The Atlanta-based delivery giant on Thursday said it would add 5 million square feet of capacity in 2018, five times what it added this year, including new fulfillment and sorting centers, larger planes and rolling out Saturday delivery to more markets. UPS expects its spending on such initiatives to be 8% to 9% of its 2018 revenue, more than the 7% of revenue that it had forecast for the coming years.

"We are investing in order to build our network, not just for the next year or two, but for the next generation," UPS Chief Financial Officer Richard Peretz said on a call with analysts. "If we can move a little faster, it's always going to be the best thing we can do."

In an interview, Chief Executive David Abney said that the long-term capital expenditure levels aren't changing but that the company had to speed up the spending because of expected volume increases. "That can cause the numbers to change from one year to the next, but it doesn't cause the overall capex to change over time," he said.

As more people shop online, UPS, along with FedEx Corp. and U.S. Postal Service, have made investments to accommodate the increasing number of packages moving through their networks. But investors have grown concerned that the spending doesn't seem to be abating anytime soon.

UPS reported a slight decline in its third-quarter earnings, as higher costs from expanding Saturday delivery and recent natural disasters weighed on its U.S. business.

Profit fell slightly to $1.26 billion, or $1.45 a share, compared with the year-earlier period. Revenue rose 7% to $15.98 billion, with the average revenue per shipment, excluding currency translation, up 2.8%.

UPS shares rose 1.6% to $120.46 in Thursday trading.

Delivery companies are raising prices to recoup the network investments they are making. On Wednesday, UPS said it would increase rates 4.9% starting in late December, and it lowered the threshold for oversize package fees, so that a wider range of items would be subject to an extra surcharge.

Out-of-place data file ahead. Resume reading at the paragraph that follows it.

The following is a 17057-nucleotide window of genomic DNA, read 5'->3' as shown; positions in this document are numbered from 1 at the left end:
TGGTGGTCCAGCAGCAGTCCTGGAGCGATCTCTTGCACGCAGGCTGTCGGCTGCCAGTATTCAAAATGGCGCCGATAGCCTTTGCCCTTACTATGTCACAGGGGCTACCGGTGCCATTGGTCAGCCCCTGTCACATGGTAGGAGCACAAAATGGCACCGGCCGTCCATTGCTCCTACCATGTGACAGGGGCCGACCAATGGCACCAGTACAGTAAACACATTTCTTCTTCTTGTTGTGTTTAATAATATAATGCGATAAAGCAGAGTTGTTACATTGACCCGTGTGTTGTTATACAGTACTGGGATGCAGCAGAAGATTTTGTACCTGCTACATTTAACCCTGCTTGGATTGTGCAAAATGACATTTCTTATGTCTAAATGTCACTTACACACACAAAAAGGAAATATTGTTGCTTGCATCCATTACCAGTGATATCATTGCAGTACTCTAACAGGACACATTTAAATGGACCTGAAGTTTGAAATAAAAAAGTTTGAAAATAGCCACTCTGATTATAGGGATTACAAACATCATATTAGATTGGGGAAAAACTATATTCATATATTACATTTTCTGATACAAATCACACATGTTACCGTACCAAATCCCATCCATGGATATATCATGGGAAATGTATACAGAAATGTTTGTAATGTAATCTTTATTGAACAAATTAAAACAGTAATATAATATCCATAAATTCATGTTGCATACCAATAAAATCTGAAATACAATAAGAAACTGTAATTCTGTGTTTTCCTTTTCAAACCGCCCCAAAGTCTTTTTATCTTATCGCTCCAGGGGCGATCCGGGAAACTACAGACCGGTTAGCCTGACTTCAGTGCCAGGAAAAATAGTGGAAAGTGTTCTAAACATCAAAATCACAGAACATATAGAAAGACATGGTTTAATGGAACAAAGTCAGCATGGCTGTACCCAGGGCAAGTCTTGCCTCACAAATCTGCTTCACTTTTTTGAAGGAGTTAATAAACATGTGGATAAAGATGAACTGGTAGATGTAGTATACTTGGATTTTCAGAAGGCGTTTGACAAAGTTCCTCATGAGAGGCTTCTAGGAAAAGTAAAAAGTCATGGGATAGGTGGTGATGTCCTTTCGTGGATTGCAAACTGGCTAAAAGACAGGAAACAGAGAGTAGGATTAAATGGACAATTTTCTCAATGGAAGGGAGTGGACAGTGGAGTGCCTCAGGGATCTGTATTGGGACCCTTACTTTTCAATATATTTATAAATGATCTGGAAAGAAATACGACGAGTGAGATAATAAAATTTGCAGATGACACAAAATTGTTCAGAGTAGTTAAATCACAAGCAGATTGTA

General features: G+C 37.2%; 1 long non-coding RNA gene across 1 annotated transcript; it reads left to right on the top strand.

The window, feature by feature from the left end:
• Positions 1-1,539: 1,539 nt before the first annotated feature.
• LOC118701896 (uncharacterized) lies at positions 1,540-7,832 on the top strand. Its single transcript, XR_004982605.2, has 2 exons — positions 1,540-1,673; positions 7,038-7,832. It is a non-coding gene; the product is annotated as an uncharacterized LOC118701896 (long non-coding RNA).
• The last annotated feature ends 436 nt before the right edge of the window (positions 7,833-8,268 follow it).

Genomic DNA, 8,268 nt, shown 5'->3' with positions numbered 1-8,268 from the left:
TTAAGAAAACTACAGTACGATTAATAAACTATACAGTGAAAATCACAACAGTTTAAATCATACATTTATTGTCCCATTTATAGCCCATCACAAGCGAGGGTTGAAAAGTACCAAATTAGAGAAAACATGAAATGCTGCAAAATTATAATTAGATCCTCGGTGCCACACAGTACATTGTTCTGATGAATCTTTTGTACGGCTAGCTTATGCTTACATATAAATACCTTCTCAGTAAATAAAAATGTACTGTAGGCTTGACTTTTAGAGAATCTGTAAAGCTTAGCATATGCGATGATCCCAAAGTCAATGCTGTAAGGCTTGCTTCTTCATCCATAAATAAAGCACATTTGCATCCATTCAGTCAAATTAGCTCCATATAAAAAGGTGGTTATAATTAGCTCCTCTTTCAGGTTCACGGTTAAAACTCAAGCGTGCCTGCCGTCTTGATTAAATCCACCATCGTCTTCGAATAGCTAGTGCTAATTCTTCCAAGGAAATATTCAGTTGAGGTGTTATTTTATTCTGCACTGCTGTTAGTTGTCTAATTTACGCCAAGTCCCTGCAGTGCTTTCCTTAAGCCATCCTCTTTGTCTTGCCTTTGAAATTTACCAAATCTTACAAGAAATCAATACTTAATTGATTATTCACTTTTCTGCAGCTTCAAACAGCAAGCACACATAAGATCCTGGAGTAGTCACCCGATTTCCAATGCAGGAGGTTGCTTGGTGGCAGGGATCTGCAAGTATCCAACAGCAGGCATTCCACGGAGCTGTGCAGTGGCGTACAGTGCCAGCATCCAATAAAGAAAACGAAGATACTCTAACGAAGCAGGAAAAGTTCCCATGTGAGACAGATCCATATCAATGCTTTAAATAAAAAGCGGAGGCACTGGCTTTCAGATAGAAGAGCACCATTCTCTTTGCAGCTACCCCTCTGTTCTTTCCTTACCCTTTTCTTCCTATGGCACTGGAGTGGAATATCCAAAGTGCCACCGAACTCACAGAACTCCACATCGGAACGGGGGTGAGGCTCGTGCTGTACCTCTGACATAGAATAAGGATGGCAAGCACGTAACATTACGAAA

UPS has previously announced plans to tack on extra fees for most packages shipped during the busiest weeks of the holiday season, which it is implementing for the first time this year. UPS expects to spread the load more evenly during the season, aiming to top 30 million packages delivered on 17 of the 21 delivery days between Thanksgiving and New Year's Eve, up from 11 last year.

Overall, UPS expects to make 750 million deliveries during that period, up 5.6% from last year.

In the months leading up to the holidays, UPS has been working more closely with shippers to anticipate how much space it will need on its delivery trucks and planes. There are now higher stakes in these forecasts, because UPS plans to charge shippers for the space and related labor costs if they go unused.

For the full year, UPS now expects adjusted per-share profit to be $5.85 to $6.10, compared with its earlier forecast of $5.80 to $6.10.

Allison Prang contributed to this article

Write to Paul Ziobro at Paul.Ziobro@wsj.com

(END) Dow Jones Newswires

October 26, 2017 12:01 ET (16:01 GMT)